A year ago today, actually at the exact time this post is being published (8:30 AM), I checked into my Disney College Program. As many of you know, choosing to do the DCP was the easiest and hardest decision I had ever made in my life. I had dreamed of the DCP for so long that when I saw my email saying I was accepted, I knew I was doing it because if I didn’t, I’d always wonder what if I had. Still, I had to make the very scary decision to move off of my clear-cut path and take a risk. I am so grateful that I did, but I’ve talked about my gratitude for the program before– that’s not what this post is about. This post is about the lessons I learned from living at Disney World for five months.
- Everyone has their own unique life path that works for them. Don’t judge others, especially when you don’t know their story. Coming from a background of private high school in New York City and then attending Georgetown, I always saw people with similar life paths of good college, good job, and comfortable lifestyle. To me, that seemed like the only life path that would lead to a good life but while at Disney, I saw things differently. People had different goals than me, they had different experiences, and maybe, they didn’t even want to take the straight path that I was glued to pursuing. And, they were happy with their lives and with their paths. I had been conditioned to raise an eyebrow whenever someone diverged off the path, but here, I saw that there truly is not one perfect life path.
- The smallest acts of kindness make the biggest difference in someone’s else life. Last Easter, I freaked out in the work locker-room as I realized I only had one sock for my costume. I told my leader and she angrily told me to go to costuming to get another pair: the costuming building closed in 10 minutes and I was approximately 15 minutes away from it. I didn’t cry, but I got close to it, when a friend ran into me in the hallway and ran to his locker to get a pair of socks. It was such a small act of kindness, it took him an extra five minutes to help me out, but I still remember it and hold it as one of the kindest things someone has done for me. He had no obligation to help me out– I didn’t ask him to, I told him my situation in passing, but he helped. And, it’s those little moments that make a big difference.
- If you wake up every morning believing it’s going to be a good day, it will be. This is a lesson I feel often lose at school as I find myself encompassed in stress culture, but every shift at Disney was not easy. There were some days where I woke up feeling sick and tired– during spring break, I was working twelve to fourteen hours every day and I did not have a day off for about sixteen days. Those days were hard but if I went into the shifts with a smile and the idea that I would have a good day at work, the day was so much better than the days where I went in immediately counting down till I could go home and dreading every guest interaction (and yes, these days also happened). The days where I went in believing it was a good day, I found myself focusing and appreciating the good more: the laugh with a coworker, an adorable guest, and all the little details, like the joy of walking across Main Street in the middle of the day to the theme from Up.
- Being your own friend isn’t sad, it’s a great thing. I have always been afraid of being alone: I skipped countless meals freshmen year because I didn’t want to sit in the dining hall by myself (and I didn’t understand the take-out system). When I was at Disney, I decided to defy that fear of being alone a bit: I spent my first two days off exploring all the parks by myself. I booked a breakfast at Be Our Guest for one. I spent days by the pool only with a book as my company. These moments alone were terrifying at first, but then I realized, I enjoy my own company. I was always regretful of missing out on experiences because I didn’t have someone to go with: when I befriended myself, I finally had someone who I could always count on to be down for an adventure. It’s freeing now, being able to make my own plans without concern if anyone else is interested or around.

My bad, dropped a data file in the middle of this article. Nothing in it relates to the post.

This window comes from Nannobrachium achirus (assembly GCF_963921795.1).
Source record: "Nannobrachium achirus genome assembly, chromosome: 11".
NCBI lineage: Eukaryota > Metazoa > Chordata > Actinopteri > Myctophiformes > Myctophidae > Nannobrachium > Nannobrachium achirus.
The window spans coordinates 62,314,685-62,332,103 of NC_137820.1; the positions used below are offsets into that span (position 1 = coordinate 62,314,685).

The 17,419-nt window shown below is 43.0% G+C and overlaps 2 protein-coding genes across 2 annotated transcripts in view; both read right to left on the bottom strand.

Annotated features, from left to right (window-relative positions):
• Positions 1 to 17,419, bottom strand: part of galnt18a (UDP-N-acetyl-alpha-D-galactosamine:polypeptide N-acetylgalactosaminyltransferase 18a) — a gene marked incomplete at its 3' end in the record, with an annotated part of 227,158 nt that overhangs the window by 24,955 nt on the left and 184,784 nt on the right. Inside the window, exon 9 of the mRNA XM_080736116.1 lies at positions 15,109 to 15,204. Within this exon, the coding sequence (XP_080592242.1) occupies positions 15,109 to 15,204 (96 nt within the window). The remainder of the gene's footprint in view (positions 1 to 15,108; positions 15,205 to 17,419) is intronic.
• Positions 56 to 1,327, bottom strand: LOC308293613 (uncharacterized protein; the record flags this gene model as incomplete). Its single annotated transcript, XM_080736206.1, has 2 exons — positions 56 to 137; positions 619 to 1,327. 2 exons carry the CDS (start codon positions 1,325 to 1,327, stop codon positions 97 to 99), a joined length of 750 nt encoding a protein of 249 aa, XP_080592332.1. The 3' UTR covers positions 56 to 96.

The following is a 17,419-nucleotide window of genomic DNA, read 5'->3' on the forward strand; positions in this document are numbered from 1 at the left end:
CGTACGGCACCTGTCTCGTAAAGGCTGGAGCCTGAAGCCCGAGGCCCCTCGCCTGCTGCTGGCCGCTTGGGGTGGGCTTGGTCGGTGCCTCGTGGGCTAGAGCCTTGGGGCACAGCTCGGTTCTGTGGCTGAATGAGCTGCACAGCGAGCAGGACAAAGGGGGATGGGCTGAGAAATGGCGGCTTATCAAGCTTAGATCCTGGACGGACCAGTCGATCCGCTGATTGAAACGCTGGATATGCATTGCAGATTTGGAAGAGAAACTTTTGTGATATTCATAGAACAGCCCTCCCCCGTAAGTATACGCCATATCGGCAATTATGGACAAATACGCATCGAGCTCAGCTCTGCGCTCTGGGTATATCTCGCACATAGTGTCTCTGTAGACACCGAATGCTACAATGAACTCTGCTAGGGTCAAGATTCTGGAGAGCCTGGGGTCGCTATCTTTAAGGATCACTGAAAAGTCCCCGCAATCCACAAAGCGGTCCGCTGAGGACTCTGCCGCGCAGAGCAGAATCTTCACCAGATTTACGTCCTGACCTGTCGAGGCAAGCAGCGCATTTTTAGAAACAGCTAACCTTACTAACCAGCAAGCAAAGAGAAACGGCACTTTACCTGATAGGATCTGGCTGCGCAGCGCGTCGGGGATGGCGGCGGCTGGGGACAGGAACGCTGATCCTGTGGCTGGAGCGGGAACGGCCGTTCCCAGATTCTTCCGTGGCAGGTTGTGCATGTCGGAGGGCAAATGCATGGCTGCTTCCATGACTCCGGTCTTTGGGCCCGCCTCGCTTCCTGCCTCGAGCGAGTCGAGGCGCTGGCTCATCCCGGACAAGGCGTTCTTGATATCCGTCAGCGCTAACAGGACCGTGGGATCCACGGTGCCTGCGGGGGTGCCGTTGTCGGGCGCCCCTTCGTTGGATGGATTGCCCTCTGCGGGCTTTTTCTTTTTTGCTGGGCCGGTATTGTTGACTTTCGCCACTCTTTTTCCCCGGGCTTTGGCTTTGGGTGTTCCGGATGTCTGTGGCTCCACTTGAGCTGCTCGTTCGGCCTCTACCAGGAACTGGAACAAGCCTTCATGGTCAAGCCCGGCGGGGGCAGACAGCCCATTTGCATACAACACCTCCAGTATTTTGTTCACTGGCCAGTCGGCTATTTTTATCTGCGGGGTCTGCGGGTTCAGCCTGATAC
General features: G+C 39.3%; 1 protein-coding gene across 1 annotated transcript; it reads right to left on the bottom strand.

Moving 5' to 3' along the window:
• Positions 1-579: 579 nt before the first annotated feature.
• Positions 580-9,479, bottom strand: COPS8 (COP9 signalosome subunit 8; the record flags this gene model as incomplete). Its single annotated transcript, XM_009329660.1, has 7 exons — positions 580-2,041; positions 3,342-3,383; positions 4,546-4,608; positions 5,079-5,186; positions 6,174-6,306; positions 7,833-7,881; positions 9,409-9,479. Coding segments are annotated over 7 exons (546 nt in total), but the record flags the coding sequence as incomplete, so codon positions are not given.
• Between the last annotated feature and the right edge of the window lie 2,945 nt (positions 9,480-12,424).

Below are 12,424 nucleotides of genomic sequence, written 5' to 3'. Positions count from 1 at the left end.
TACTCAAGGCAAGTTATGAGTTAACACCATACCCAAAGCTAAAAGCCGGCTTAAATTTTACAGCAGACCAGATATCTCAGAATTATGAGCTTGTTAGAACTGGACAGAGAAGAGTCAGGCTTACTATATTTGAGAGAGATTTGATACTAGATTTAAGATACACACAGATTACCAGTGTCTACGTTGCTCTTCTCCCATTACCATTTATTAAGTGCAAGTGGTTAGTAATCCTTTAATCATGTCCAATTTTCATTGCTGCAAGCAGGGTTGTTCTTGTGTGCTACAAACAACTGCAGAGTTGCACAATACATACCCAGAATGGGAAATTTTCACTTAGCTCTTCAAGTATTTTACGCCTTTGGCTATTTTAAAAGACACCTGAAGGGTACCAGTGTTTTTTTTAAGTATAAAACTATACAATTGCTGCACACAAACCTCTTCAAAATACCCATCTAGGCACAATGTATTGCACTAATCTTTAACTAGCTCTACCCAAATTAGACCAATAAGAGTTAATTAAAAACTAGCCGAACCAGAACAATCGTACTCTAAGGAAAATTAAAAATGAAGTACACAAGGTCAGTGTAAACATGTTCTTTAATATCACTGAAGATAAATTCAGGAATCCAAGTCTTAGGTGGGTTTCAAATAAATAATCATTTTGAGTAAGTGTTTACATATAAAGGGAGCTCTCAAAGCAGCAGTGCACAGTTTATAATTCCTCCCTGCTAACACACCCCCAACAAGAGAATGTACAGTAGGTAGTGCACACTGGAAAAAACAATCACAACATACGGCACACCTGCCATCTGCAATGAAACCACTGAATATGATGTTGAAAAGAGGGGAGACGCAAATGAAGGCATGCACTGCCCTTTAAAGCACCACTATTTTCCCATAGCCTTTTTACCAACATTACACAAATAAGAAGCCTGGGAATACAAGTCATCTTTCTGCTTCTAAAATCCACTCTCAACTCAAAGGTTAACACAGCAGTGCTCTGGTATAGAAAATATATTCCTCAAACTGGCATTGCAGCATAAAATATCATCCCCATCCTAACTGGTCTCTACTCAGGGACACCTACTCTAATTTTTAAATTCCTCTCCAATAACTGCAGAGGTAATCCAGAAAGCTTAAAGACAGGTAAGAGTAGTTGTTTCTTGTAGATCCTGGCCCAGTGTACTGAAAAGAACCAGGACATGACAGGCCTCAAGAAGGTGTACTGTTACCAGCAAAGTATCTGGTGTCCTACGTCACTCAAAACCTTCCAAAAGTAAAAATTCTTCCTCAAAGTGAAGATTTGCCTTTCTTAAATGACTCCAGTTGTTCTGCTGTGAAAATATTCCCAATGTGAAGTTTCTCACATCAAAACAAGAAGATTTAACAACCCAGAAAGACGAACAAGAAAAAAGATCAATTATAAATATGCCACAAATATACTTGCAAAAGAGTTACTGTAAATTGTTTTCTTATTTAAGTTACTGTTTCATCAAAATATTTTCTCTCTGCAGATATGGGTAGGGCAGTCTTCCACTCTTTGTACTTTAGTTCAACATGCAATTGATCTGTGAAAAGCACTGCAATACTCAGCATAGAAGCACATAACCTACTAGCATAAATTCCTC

- It’s okay to show who you truly are inside, flaws and all. Real friends will love you for them, not in spite of them. The idea for this blog originally formed at Disney when a new friend opened up about her experiences with anxiety following a tragedy in her life. I was shocked at first: mental health was a topic that no one I knew really talked about, especially not quite so personally and openly. But, hearing her truth and seeing this vulnerability made me love her dearly and feel so connected. Throughout my program, I had similar experiences with friends, where they would break down and have to explain what was happening or just share about a struggle they’d been going through. No one judged or turned away, as I had always feared, but rather, we embraced each other for it. We built each other up, but were also willing to pick up the rubble together if it all came falling down. We supported each other in times of difficulty and this level of connection and support was only possible because of this intense level of vulnerability and transparency.
If you’re just starting your college program now, good luck. You’re about to go on the adventure of a lifetime– enjoy every second of it and embrace every opportunity that’s about to be presented to you. You never know what this program may do for you. I never expected that the Disney College Program would give me the lifelong friends I have nor the poignant life lessons, but I am blessed that it did. Let yourself be swept away by the magic of this place and know that even when your program will sadly come to an end, that magic is always part of you now. You never lose the little bit of pixie dust that makes you fly.